Scientific article

Do the media set the parliamentary agenda? A comparative study in seven countries

Published inEuropean journal of political research, vol. 55, no. 2, p. 283-301
Publication date2016

A growing body of work has examined the relationship between media and politics from an agenda-setting perspective: Is attention for issues initiated by political elites with the media following suit, or is the reverse relation stronger? A long series of single-country studies has suggested a number of general agenda-setting patterns but these have never been confirmed in a comparative approach. In a comparative, longitudinal design including comparable media and politics evidence for seven European countries (Belgium,Denmark, France, Netherlands, Spain, Switzerland and the United Kingdom), this study highlights a number of generic patterns. Additionally, it shows how the political system matters. Overall, the media are a stronger inspirer of political action in countries with single-party governments compared to those with multiple-party governments. But, this larger media effect under single-party governments is due fully to the higher reactivity of the opposition parties; government parties are more reactive to media under multiparty governments.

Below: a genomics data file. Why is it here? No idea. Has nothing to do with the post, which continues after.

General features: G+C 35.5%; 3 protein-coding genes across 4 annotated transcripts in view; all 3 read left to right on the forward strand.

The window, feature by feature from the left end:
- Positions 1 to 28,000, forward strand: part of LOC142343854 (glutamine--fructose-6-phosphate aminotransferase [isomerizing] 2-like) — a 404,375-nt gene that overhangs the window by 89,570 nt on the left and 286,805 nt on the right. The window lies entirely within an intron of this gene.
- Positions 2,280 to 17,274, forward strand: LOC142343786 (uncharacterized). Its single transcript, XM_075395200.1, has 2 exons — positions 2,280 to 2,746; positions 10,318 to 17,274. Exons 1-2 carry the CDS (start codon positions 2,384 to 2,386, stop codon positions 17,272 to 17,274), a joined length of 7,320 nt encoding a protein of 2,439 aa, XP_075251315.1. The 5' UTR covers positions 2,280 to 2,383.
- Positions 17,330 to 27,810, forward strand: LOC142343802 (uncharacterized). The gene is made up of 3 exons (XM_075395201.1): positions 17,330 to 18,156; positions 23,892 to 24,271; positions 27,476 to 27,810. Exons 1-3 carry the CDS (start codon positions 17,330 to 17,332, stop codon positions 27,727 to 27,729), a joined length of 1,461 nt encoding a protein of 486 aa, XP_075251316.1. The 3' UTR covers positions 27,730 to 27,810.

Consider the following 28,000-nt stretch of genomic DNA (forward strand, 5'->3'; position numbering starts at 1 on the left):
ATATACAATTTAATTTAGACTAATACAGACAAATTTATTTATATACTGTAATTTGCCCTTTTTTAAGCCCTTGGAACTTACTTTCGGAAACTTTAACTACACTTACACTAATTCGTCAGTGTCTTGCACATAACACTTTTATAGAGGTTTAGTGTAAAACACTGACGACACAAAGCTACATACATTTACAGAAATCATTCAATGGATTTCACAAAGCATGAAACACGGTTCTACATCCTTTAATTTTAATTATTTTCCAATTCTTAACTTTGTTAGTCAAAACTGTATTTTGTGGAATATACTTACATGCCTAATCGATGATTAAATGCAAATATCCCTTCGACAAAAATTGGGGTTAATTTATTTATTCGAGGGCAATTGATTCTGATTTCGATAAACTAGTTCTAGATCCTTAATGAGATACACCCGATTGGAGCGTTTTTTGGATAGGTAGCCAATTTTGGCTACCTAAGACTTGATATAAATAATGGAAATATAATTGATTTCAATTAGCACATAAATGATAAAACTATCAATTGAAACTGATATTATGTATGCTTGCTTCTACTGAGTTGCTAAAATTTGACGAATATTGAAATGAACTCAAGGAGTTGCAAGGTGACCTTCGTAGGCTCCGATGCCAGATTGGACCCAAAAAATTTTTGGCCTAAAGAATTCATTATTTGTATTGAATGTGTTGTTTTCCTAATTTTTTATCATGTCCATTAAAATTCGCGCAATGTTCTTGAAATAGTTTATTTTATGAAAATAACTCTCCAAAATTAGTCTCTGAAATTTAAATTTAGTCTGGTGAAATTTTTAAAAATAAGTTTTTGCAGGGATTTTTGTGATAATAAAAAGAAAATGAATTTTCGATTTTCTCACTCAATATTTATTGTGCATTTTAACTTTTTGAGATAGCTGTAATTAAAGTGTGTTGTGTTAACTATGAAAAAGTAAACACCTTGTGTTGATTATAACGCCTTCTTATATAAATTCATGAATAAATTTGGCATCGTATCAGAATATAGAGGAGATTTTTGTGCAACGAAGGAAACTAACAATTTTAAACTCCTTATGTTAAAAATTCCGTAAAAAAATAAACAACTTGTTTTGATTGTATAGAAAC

• Agenda-setting
  • Comparative research
  • Media
  • Parliamentary questions
  • Political systems
Citation (ISO format)
VLIEGENTHART, Rens et al. Do the media set the parliamentary agenda? A comparative study in seven countries. In: European journal of political research, 2016, vol. 55, n° 2, p. 283–301. doi: 10.1111/1475-6765.12134
Main files (1)
Article (Published version)
ISSN of the journal0304-4130

Technical informations

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